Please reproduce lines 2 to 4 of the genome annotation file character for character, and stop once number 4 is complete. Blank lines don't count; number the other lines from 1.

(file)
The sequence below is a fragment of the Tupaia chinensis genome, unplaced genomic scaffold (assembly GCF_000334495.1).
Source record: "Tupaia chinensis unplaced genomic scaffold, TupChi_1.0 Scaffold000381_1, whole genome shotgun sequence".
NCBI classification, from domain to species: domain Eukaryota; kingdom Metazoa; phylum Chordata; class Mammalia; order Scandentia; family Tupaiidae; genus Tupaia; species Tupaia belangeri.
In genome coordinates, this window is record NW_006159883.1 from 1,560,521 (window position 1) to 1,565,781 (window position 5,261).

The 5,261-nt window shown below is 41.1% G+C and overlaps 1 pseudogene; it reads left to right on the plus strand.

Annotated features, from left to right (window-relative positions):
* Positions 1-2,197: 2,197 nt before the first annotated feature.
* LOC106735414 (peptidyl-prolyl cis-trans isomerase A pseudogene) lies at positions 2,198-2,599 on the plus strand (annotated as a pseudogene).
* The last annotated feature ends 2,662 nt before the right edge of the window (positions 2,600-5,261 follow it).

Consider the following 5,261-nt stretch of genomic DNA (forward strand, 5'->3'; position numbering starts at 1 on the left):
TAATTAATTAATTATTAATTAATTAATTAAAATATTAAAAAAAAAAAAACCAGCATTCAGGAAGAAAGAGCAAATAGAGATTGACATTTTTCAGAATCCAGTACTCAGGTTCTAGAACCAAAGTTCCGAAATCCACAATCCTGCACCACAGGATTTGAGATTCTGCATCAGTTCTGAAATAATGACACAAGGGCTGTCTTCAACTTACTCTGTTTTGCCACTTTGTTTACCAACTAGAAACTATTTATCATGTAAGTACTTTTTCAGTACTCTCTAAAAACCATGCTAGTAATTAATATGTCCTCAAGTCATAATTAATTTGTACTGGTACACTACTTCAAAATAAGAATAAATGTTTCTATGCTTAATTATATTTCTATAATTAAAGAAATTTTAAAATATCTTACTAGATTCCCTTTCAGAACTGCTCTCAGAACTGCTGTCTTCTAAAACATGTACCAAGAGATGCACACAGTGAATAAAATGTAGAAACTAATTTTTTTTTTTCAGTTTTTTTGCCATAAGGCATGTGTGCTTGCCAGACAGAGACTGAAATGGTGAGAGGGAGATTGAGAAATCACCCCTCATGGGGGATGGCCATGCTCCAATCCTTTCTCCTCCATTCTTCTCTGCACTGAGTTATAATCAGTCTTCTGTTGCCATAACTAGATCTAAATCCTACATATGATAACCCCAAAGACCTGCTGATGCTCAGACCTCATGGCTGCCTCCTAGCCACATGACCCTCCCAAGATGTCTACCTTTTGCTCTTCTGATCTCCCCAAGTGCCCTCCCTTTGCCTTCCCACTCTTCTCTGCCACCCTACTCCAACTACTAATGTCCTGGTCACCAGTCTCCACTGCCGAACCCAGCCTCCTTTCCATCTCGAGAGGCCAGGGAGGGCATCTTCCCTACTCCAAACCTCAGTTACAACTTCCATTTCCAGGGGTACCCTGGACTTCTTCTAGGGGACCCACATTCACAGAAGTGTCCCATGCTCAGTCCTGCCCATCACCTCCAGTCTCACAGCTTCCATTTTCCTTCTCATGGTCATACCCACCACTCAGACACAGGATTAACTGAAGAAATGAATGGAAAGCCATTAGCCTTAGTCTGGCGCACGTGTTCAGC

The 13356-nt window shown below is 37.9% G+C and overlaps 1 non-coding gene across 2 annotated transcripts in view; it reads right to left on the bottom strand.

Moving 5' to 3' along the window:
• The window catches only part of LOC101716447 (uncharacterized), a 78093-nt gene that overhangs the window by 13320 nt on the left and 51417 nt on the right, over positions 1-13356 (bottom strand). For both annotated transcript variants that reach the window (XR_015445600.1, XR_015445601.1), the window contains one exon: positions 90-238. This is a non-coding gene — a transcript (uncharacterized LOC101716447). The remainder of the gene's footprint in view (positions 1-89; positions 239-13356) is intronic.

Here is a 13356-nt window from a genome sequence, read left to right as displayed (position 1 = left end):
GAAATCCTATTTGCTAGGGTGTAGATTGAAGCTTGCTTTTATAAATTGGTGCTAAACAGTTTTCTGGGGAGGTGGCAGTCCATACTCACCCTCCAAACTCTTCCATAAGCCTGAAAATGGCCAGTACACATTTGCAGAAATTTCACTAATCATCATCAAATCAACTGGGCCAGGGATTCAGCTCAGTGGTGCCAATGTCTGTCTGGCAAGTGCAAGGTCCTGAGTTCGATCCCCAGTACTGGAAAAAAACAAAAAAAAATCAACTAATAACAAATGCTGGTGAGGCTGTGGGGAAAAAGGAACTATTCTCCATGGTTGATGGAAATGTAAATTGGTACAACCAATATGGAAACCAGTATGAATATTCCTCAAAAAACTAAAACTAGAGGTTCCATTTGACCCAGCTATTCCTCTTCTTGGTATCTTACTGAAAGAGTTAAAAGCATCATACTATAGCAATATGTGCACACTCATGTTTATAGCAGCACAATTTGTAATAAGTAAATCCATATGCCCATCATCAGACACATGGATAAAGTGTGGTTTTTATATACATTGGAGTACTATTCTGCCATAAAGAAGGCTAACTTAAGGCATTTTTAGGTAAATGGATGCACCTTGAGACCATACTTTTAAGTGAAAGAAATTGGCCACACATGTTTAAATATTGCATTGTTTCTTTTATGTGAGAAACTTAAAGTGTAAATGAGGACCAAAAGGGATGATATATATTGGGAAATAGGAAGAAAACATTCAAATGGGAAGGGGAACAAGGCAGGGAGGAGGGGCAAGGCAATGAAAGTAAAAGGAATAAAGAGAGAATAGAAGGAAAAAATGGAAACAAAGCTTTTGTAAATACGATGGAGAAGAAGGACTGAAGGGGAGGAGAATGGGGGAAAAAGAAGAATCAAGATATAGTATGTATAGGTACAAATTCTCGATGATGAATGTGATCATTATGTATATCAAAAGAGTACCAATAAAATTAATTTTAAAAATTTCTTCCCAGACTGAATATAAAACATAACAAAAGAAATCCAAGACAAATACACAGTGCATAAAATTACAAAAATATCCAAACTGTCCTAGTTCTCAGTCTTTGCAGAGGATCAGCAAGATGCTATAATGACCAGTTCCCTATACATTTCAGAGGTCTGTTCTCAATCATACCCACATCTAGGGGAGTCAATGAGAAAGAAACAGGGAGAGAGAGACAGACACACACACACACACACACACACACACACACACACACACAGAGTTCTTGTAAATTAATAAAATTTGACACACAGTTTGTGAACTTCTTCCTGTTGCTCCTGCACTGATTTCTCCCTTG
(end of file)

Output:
Source record: "Tupaia chinensis unplaced genomic scaffold, TupChi_1.0 Scaffold000381_1, whole genome shotgun sequence".
NCBI classification, from domain to species: domain Eukaryota; kingdom Metazoa; phylum Chordata; class Mammalia; order Scandentia; family Tupaiidae; genus Tupaia; species Tupaia belangeri.
In genome coordinates, this window is record NW_006159883.1 from 1,560,521 (window position 1) to 1,565,781 (window position 5,261).